If you’ve ever had a muscle cramp, you know it can be painful. Now imagine your hips, thighs or calves cramping whenever you walk or exercise. Leg pain is a common symptom of peripheral arterial disease (PAD), a serious condition that occurs when fatty buildup in the arteries blocks circulation to the legs and feet. Yet the vast majority of people with PAD don’t know they have it.
Knowing the symptoms
The classic PAD symptom of leg pain occurs with exercise and goes away with rest. Patients may also have sores on their feet that heal slowly. A leg or foot may constantly feel cold because of poor circulation.
“Unfortunately, PAD is an under- diagnosed disease,” says Antonis Pratsos, MD, an interventional cardiologist at the Lankenau Heart Institute at Bryn Mawr Hospital. “Up to 50 percent of people with PAD don’t have symptoms. Many who do attribute them to something else, like arthritis. Also, because PAD tends to occur in older people, who often have other health problems, doctors might overlook it.”
“Untreated PAD can lead to complications such as gangrene and amputation,” adds Amid Khan, MD, an interventional cardiologist at the Lankenau Heart Institute at Lankenau Medical Center. “People with PAD also have a five times greater risk for heart attack and a two- to three-times greater risk for stroke.”
Top treatment options
Doctors at the Lankenau Heart Institute are experts at diagnosing and treating PAD.
“When found early, PAD often can be managed with a supervised exercise program, medication, and lifestyle changes such as lowering high blood pressure and eating a healthier diet,” says Vincent DiGiovanni, DO, vascular surgeon at Lankenau Medical Center and Riddle Hospital.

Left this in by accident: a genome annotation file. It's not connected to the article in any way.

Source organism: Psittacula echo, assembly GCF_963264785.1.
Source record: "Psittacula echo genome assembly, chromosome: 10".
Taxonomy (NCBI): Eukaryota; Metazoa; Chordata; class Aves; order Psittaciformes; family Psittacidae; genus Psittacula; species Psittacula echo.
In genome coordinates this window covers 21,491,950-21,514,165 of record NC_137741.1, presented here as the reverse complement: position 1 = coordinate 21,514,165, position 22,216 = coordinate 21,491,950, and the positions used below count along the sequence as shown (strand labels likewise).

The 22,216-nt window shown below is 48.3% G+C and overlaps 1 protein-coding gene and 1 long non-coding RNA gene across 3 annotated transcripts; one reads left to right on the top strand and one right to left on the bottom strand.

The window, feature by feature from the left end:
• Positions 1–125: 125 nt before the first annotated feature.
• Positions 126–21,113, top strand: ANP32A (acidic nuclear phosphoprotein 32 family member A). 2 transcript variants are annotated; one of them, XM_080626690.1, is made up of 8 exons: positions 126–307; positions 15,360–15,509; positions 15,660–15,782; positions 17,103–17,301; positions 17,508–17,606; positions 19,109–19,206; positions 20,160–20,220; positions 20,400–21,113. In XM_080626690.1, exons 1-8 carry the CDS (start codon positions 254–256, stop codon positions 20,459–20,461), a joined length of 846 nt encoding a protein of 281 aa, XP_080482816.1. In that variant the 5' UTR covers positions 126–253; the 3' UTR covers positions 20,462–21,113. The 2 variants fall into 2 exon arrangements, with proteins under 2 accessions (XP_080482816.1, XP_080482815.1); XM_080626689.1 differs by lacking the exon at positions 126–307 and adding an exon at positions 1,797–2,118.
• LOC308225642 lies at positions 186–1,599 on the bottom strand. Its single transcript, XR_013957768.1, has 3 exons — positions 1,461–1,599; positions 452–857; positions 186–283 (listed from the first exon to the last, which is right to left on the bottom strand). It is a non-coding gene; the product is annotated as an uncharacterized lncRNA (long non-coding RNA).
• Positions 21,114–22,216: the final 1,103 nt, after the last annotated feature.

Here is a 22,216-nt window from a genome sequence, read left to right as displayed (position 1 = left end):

For severe disease, surgical treatment may include:
- Opening the clogged artery with balloon angioplasty and implanting stents to keep the blood vessel open
- Using a catheter to insert special devices into the artery to sand, shave, freeze, scrape away, or vacuum out plaque
- Performing bypass grafting surgery—using a blood vessel from another part of the body to enable blood to flow around the blockage
You can take steps today to lower your risk for PAD.
“Getting regular exercise is important,” Dr. Pratsos says. “Make sure to control diabetes, high blood pressure and high cholesterol. And if you smoke—quit.”
Should you be screened for PAD?
To diagnose peripheral arterial disease (PAD), doctors perform a physical exam and a simple test that compares the blood pressure in your feet with the blood pressure in your arms to see how well the blood is flowing. Talk with your doctor about screening if you:
- Are younger than 50, have diabetes and have one additional PAD risk factor, such as smoking, high blood pressure or high cholesterol
- Are 50 to 65 years of age with a history of smoking or diabetes
- Are older than 65
- Have pain in your legs with exertion or when resting
- Have known coronary, carotid, or renal artery disease